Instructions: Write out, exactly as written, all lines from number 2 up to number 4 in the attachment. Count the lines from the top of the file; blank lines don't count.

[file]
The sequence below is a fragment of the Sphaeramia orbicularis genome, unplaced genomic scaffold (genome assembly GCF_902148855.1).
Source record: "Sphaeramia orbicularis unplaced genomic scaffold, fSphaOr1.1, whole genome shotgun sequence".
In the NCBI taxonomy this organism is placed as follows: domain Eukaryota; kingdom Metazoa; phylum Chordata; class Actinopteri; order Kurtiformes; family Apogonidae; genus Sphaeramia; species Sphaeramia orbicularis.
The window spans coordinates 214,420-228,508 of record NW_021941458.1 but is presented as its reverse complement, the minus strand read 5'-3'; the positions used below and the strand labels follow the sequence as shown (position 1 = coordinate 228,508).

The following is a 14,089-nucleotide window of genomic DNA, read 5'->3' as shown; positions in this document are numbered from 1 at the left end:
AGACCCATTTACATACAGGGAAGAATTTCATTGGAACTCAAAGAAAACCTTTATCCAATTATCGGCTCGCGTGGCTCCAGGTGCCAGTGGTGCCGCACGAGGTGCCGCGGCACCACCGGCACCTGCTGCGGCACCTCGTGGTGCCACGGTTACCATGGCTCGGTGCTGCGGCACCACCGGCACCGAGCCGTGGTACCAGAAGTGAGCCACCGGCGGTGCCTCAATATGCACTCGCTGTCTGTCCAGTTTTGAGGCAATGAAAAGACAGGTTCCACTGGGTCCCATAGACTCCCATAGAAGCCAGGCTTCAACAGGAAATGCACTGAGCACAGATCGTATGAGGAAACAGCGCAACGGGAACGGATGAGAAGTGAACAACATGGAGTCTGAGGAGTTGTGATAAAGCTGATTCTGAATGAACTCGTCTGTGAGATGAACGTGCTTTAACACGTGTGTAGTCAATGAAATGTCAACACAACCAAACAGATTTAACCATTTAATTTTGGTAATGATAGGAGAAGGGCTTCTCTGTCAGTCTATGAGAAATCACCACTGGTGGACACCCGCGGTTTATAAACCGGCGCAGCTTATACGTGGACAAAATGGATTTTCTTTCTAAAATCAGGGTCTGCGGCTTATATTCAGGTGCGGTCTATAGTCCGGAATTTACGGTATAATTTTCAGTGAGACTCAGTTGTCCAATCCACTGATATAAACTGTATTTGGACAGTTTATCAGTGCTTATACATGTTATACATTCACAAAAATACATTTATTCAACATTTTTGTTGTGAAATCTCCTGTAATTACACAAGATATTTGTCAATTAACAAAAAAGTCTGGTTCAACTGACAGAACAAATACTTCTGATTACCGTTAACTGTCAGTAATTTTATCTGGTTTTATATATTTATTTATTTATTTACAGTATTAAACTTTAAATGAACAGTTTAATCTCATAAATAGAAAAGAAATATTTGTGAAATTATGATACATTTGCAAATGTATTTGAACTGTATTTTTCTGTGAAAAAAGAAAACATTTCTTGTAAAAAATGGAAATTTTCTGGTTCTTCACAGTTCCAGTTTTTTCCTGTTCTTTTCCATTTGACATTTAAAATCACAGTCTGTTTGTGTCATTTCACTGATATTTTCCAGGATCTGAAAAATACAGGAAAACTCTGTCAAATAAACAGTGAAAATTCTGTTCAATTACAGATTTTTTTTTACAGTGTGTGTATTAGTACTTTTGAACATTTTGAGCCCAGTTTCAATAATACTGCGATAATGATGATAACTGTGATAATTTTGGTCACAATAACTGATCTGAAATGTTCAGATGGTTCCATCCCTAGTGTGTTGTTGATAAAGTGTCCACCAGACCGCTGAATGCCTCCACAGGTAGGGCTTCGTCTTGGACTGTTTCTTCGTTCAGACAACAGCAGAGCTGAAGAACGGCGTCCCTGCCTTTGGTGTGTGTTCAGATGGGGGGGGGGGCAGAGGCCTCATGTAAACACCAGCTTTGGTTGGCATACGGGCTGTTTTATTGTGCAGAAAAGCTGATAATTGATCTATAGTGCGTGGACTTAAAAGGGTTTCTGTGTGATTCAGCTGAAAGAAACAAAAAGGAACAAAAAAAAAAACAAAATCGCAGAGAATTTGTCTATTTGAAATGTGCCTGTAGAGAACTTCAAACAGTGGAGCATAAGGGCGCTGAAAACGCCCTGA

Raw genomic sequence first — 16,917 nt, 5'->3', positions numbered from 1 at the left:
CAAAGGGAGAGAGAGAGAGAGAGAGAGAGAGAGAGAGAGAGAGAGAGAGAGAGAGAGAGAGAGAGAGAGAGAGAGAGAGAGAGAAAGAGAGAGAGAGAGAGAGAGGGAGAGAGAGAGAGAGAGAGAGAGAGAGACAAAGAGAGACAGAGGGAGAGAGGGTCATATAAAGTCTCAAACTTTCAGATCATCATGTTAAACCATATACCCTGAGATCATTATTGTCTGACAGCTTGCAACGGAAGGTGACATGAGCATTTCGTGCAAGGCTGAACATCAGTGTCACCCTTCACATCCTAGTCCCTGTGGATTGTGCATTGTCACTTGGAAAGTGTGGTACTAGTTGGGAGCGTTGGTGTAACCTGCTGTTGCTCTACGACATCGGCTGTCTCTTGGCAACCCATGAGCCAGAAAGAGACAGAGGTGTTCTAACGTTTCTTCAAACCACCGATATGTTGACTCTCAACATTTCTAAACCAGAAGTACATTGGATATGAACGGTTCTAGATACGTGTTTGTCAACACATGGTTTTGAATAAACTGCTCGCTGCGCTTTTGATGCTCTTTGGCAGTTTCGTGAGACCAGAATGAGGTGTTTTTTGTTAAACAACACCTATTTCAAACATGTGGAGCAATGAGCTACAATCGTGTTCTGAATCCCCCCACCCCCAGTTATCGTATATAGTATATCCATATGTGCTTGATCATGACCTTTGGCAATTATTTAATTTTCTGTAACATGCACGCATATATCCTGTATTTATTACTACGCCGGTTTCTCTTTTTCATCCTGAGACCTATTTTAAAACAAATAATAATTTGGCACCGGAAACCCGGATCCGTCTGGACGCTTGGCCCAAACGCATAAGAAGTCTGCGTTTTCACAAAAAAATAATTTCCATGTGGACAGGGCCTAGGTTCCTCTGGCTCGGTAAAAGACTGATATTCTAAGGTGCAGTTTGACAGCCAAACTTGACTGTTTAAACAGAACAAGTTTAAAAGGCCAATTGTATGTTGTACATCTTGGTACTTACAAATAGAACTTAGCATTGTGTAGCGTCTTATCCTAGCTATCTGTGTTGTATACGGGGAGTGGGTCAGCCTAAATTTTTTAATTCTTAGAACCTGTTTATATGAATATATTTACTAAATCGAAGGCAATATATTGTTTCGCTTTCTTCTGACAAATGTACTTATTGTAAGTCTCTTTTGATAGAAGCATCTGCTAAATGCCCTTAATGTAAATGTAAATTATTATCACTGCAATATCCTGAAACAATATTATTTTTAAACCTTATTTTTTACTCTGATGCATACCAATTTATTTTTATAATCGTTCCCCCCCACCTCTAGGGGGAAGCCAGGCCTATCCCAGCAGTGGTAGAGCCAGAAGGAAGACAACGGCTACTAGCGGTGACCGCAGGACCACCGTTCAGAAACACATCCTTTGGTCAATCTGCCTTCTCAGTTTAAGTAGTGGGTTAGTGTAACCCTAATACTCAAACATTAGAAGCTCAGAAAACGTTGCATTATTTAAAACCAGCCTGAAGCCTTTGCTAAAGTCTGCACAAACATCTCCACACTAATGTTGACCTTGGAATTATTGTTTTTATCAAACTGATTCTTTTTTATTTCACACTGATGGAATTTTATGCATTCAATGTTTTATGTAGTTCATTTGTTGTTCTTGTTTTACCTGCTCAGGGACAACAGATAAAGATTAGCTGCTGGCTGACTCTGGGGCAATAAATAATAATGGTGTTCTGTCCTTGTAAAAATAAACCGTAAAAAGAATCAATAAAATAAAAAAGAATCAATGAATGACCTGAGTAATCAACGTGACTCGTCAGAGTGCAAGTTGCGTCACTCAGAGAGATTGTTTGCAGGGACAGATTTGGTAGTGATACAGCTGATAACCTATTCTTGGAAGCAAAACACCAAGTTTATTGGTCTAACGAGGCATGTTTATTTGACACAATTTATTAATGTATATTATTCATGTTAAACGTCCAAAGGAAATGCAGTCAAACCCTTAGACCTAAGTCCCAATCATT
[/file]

Source record: "Sphaeramia orbicularis unplaced genomic scaffold, fSphaOr1.1, whole genome shotgun sequence".
In the NCBI taxonomy this organism is placed as follows: domain Eukaryota; kingdom Metazoa; phylum Chordata; class Actinopteri; order Kurtiformes; family Apogonidae; genus Sphaeramia; species Sphaeramia orbicularis.
The window spans coordinates 214,420-228,508 of record NW_021941458.1 but is presented as its reverse complement, the minus strand read 5'-3'; the positions used below and the strand labels follow the sequence as shown (position 1 = coordinate 228,508).